The prolonge in the French service of the period was used to both advance and withdraw. It was attached to the trail of the piece and the other end to the limber.
It was from 38 to 42 feet in length, and 27 feet were 'left' after it was tied to the limber and the trail of the piece.
Further, it was not a drag rope. That was another piece of artillery equipment that was employed to move the piece by its crew on foot. The prolonge was meant to be used with the gun team and limber for movement.
The Civil War prolonge in the US service was 26 feet 7 inches long and was used for both advance and withdrawal, 'and for various other purposes.' It was stored on the trail of the field piece. Again, it was essentially the same piece of equipment and used in the same way as its Napoleonic ancestor. See The Artillerists' Manual by John Gibbon, page 297. There is also an illustration of it on a plate between pages 296-297.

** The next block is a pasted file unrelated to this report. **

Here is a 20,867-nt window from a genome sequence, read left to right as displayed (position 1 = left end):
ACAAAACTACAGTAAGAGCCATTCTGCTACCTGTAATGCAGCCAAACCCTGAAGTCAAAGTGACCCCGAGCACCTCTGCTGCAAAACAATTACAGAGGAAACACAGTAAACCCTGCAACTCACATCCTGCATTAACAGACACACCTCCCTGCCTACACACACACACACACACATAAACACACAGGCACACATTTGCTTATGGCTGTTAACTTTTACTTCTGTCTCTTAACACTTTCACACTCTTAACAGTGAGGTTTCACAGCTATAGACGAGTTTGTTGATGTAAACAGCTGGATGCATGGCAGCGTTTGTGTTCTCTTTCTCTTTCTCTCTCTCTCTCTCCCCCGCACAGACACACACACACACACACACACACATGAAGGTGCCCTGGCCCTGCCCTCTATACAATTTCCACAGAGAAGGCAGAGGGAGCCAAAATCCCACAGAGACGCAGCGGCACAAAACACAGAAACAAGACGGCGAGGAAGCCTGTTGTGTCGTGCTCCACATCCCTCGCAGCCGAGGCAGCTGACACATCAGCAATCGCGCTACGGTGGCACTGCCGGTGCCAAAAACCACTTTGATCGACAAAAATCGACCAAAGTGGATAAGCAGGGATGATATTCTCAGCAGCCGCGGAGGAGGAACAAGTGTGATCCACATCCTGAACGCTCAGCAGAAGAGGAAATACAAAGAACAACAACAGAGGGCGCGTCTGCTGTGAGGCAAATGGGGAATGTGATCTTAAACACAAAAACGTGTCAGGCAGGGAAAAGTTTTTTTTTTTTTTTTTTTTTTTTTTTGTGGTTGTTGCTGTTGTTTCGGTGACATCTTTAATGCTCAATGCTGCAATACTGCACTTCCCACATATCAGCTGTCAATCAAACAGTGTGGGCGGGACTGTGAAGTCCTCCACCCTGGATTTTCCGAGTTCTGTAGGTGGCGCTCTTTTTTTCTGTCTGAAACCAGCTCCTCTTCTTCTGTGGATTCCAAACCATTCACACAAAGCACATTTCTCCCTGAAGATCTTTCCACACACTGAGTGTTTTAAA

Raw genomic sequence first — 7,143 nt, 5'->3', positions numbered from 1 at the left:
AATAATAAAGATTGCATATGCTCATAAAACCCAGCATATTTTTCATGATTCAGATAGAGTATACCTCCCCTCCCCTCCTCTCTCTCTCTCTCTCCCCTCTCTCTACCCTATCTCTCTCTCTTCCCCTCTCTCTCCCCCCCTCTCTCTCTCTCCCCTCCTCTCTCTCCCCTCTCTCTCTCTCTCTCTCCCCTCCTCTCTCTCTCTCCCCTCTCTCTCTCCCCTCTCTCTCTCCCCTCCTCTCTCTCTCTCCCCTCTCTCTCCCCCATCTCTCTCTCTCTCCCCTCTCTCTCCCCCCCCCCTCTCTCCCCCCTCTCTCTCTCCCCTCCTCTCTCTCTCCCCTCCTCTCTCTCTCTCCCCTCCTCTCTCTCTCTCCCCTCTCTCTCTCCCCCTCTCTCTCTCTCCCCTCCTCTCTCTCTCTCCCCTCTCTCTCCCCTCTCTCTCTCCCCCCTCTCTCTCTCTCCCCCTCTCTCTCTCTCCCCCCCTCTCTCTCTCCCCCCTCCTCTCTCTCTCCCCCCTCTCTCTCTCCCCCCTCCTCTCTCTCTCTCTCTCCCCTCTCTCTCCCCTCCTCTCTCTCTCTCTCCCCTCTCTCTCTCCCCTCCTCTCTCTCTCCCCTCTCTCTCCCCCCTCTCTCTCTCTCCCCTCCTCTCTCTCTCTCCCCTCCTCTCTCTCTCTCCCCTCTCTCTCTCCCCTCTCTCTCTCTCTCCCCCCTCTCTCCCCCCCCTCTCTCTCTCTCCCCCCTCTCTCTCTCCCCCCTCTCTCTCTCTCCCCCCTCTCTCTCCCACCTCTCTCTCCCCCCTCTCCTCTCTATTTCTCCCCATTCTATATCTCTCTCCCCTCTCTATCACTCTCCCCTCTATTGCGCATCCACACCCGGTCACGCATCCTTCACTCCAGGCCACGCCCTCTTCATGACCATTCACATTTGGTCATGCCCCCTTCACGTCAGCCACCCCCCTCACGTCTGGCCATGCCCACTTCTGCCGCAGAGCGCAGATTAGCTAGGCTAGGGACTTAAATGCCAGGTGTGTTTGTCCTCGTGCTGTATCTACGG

For the prolonge in the French service ca 1809 see Appendix III of Artillery of the Napoleonic Wars, page 266-269, with the illustration of the implement on page 268.